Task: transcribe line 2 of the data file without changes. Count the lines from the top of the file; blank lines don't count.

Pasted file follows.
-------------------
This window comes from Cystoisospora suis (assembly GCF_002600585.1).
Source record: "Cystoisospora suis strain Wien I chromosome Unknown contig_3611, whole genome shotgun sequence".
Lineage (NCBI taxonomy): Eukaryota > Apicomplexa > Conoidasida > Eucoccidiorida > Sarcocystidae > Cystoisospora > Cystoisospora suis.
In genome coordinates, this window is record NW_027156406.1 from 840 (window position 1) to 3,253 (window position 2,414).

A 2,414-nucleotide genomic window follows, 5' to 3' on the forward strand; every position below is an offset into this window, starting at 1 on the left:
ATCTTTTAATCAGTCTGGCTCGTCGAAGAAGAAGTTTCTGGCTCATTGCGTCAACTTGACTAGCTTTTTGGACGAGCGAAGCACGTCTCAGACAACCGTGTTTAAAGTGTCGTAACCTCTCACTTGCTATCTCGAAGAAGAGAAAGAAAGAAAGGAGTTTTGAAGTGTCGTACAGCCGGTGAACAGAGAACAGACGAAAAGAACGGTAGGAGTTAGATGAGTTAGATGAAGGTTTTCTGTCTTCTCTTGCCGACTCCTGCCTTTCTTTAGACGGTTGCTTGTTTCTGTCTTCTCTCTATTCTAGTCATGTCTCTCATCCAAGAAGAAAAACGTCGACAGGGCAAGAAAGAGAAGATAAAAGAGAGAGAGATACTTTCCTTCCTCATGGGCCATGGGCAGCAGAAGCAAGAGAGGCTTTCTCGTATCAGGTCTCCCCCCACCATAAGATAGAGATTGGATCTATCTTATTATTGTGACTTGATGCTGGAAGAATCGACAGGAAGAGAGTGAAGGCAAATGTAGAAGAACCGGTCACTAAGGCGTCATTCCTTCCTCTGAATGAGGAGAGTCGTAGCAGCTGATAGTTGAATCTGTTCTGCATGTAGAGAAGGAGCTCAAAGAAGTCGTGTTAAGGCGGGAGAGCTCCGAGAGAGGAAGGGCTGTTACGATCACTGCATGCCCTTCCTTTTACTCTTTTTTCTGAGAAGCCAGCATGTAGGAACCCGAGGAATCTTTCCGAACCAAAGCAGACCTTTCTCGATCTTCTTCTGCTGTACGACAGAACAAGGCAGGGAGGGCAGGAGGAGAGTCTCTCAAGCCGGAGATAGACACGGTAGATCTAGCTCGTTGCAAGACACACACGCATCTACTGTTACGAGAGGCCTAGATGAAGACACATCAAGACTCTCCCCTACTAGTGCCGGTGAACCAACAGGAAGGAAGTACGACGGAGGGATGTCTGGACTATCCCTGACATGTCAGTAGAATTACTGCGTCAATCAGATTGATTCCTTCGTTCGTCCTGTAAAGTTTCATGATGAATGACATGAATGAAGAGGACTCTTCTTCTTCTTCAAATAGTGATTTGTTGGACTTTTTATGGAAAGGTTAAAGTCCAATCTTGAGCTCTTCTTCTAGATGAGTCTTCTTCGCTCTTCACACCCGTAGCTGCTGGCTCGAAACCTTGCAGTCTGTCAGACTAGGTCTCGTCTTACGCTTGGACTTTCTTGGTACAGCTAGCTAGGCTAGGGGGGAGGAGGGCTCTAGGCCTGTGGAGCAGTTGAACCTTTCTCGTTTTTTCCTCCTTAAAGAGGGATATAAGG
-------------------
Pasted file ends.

Source record: "Cystoisospora suis strain Wien I chromosome Unknown contig_3611, whole genome shotgun sequence".